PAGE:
Just finished episode 3 of Ozark last night and can’t wait to watch 2-3 more tonight. That show is GREAT, we’ re loving it.

    • Snowflake says:

      I need to watch it, I’m from the Ozarks. Lived my childhood there. Now in FL. Would like to see if it’s accurate. In million dollar baby, Hillary swank’s accent sounded so hickish to me. I don’t think we sound that bad

  2. Jayna says:

    I finished Ozark this past week. LOVED it. I didn’t want it to end. She is phenomenal in it. It’s not a typical wife role where she’s there for window dressing. She gets a meaty role in this show. As I said in a previous thread, there is not one false note actingwise between Jason Bateman and Laura. And I so love they hired someone who is the same age of Justin for his wife. She’s actually older than him in real life.

    She’s always one of my favorite interviews.

    • Algernon says:

      Is it really dark or does it have some humor? I want to watch it, because I like everyone involved, but I just can’t handle depressing “everyone dies” stuff right now.

      • ArchieGoodwin says:

        We had to stop after the first episode for that reason too. It was dark, depressing, for us. Not to others, but for us.

      • TQB says:

        Pretty solidly dark. I didn’t like my Bateman without some humor and bailed.

    • ichsi says:

      @Jayna THIS. I did have some problems with Ozark but I generally enjoyed it and I absolutely LOVED her in it. Such a layered role and she played it so well, especially in the scenes she shared with Bateman. They both shined as soon they were together.

      @Algernon there is some humour in it but it’s more blink and you’ll miss it and the series overall is very dark. Not your typical Bateman vehicle.

  3. TQB says:

    1) I covet that dress. So simple and lovely.
    2) Bateman is still so freaking hot BUT
    3) Ozark was not good.

    I’m pregnant at 42. It’s a lot to handle but really, all of it can be handled, except for the one thing she notes. You just can’t get around it. I just hope to have the chance to know her as a grown adult for a while.

    • Kitten says:

      Jason Bateman is one of my Forevers. He just gets hotter and hotter….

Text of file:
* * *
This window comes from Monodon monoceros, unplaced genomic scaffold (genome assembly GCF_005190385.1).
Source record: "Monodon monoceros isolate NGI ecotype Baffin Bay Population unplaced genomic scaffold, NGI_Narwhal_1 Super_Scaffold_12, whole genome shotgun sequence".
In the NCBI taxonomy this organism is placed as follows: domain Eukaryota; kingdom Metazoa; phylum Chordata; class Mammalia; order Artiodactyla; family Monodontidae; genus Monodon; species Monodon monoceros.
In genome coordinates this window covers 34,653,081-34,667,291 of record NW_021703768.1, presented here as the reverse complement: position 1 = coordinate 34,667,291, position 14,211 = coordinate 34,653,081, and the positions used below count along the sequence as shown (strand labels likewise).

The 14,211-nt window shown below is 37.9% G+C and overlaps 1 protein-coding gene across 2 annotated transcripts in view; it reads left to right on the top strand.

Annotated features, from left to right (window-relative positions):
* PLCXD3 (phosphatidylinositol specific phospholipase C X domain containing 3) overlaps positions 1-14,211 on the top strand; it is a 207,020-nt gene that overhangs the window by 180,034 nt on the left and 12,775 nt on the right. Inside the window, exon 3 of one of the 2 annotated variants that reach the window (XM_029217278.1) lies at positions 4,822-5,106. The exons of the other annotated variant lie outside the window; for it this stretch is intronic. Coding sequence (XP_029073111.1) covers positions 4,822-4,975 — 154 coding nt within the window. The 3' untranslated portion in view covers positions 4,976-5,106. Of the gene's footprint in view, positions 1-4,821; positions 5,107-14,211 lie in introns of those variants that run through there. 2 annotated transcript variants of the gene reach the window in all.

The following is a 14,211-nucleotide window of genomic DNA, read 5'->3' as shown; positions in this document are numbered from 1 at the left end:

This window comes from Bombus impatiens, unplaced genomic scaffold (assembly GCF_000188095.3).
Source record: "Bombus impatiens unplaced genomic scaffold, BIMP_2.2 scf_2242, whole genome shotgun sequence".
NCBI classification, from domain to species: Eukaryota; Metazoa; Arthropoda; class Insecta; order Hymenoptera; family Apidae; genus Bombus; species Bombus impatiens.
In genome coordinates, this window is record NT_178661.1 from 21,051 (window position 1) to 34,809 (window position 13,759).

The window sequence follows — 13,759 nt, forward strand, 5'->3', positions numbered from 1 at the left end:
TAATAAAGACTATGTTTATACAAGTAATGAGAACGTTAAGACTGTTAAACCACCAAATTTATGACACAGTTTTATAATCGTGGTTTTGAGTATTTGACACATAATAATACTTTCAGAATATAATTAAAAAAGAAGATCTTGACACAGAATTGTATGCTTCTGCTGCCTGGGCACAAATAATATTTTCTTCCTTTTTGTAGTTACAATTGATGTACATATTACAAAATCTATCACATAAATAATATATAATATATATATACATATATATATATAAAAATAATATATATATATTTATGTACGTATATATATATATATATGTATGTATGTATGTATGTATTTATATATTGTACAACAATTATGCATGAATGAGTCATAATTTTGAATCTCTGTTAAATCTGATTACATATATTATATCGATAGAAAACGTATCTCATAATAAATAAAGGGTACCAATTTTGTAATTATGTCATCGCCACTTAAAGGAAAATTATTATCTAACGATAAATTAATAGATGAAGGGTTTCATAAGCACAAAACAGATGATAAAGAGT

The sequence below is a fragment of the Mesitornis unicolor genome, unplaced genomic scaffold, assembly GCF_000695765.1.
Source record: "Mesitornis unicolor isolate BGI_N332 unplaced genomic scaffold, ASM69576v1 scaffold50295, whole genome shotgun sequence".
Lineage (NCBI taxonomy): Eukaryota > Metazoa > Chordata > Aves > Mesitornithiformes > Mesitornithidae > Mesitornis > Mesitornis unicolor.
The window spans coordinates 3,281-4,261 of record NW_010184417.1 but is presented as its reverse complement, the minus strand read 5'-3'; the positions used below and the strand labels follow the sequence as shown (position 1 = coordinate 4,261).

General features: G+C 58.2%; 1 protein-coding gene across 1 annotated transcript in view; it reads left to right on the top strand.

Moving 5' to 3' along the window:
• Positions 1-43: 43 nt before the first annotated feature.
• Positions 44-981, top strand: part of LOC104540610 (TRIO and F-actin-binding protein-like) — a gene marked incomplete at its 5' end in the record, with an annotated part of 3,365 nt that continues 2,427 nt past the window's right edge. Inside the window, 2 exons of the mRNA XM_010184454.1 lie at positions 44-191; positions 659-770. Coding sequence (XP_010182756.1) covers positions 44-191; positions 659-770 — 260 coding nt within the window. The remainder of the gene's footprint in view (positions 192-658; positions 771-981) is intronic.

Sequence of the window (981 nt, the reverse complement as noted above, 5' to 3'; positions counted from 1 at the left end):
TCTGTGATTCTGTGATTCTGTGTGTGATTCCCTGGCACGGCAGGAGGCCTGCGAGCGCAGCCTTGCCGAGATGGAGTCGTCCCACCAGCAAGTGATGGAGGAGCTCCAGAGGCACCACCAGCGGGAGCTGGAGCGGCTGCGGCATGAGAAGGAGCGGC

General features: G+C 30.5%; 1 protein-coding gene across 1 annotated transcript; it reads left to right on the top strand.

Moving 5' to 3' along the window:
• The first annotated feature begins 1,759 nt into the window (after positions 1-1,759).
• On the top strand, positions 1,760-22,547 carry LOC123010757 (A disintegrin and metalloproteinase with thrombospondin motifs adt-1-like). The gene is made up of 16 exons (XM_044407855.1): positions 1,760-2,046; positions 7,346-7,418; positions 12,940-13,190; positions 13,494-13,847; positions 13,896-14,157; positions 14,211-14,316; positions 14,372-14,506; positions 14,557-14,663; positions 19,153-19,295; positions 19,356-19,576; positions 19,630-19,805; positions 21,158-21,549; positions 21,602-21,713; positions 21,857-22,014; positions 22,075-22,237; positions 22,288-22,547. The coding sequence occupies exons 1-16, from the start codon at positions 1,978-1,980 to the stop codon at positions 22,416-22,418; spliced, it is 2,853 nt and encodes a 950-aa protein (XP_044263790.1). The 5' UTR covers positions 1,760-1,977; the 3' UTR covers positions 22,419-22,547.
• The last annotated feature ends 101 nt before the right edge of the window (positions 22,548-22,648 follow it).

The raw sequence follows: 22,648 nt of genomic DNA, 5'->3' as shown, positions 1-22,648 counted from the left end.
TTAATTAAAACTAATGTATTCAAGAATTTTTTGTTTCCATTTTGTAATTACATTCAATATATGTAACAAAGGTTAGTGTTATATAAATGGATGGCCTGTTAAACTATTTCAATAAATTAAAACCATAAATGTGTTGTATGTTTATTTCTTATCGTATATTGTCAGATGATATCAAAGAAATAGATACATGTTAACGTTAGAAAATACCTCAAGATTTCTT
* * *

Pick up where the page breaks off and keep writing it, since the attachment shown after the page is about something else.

• Esmom says:

      TQB, I’m glad I’m not the only one who disliked Ozark. Although I’ve only watched one episode. I didn’t see much of anything that would want me to watch more, except for Linney. She’s so great.

      All the best to you and your little one. Enjoy every precious minute because no matter what age you are as a mom, the time flies.

      Kitten, I used to find him hot but there was something about him in Ozark…I can’t put my finger on it. Physically he’s still attractive but there was a coldness to him — that wasn’t just connected to the character he was playing — that i found really off putting. Like there was something selfish about his performance. Not sure if I’m making sense!

      • Anon33 says:

        @esmom: this will prob get lost in the shuffle of comments but I agree re: Bateman. A long time ago my husband and I were watching some bonus materials on one of the Arrested Development DVDs-it was a bunch of the actors doing funny commentary over an episode-and I will never forget how Jason WENT AFTER Judy Greer (who was not present for the commentary) about a zit she had on her forehead in one scene. Very fratty in nature, he kept going back to it and mentioning it, and it has put me off him since that time, even though he’d been one of my oldest crushes. It was quite an odd thing for a grown adult to dwell on and came off as super sexist considering she wasn’t there to defend herself.

      • Anna says:

        I feel the same about Bateman. His humor/comedy is all that (almost) saves him but I find him energetically mean, cruel sometimes and self-serving, as if his humor is dependent on unkindness to others just waiting to be expressed in a kind of elitist-style disdain. I have never found disdain to be funny.

    • third ginger says:

      Many congratulations!! Older mom, also.

    • CynicalAnn says:

      I had my last baby at 42-congrats!

    • JEM says:

      I just had my second kid at age 43 – the first was at 39. I do worry a bit about how long we’ll be around for our kids, and honestly that’s one of the reasons we had a second – we wanted them to be there for each other when we’re older. Parenting when you’re older is a mixed bag – we’re more tired, but also don’t really worry about the things younger parents do.

      • kibbles says: